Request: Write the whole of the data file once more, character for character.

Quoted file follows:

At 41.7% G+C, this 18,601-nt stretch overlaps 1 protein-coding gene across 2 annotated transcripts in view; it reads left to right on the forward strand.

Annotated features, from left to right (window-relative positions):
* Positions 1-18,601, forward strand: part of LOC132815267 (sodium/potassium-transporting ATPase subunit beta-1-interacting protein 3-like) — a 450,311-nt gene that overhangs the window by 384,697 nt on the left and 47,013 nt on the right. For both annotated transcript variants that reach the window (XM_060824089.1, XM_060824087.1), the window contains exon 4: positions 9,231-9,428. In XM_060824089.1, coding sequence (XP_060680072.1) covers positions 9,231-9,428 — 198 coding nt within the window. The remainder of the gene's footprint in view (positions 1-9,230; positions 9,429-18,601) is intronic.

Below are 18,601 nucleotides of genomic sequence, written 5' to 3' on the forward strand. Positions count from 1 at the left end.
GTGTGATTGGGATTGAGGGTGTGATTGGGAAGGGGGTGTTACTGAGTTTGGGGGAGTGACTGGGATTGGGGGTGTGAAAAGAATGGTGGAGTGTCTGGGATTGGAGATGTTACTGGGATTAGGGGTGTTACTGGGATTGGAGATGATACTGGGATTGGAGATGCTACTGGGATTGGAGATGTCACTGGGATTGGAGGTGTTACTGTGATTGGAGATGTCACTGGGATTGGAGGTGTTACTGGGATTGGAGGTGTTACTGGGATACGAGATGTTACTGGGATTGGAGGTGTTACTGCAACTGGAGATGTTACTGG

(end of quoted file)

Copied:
At 41.7% G+C, this 18,601-nt stretch overlaps 1 protein-coding gene across 2 annotated transcripts in view; it reads left to right on the forward strand.

Annotated features, from left to right (window-relative positions):
* Positions 1-18,601, forward strand: part of LOC132815267 (sodium/potassium-transporting ATPase subunit beta-1-interacting protein 3-like) — a 450,311-nt gene that overhangs the window by 384,697 nt on the left and 47,013 nt on the right. For both annotated transcript variants that reach the window (XM_060824089.1, XM_060824087.1), the window contains exon 4: positions 9,231-9,428. In XM_060824089.1, coding sequence (XP_060680072.1) covers positions 9,231-9,428 — 198 coding nt within the window. The remainder of the gene's footprint in view (positions 1-9,230; positions 9,429-18,601) is intronic.

Below are 18,601 nucleotides of genomic sequence, written 5' to 3' on the forward strand. Positions count from 1 at the left end.
GTGTGATTGGGATTGAGGGTGTGATTGGGAAGGGGGTGTTACTGAGTTTGGGGGAGTGACTGGGATTGGGGGTGTGAAAAGAATGGTGGAGTGTCTGGGATTGGAGATGTTACTGGGATTAGGGGTGTTACTGGGATTGGAGATGATACTGGGATTGGAGATGCTACTGGGATTGGAGATGTCACTGGGATTGGAGGTGTTACTGTGATTGGAGATGTCACTGGGATTGGAGGTGTTACTGGGATTGGAGGTGTTACTGGGATACGAGATGTTACTGGGATTGGAGGTGTTACTGCAACTGGAGATGTTACTGG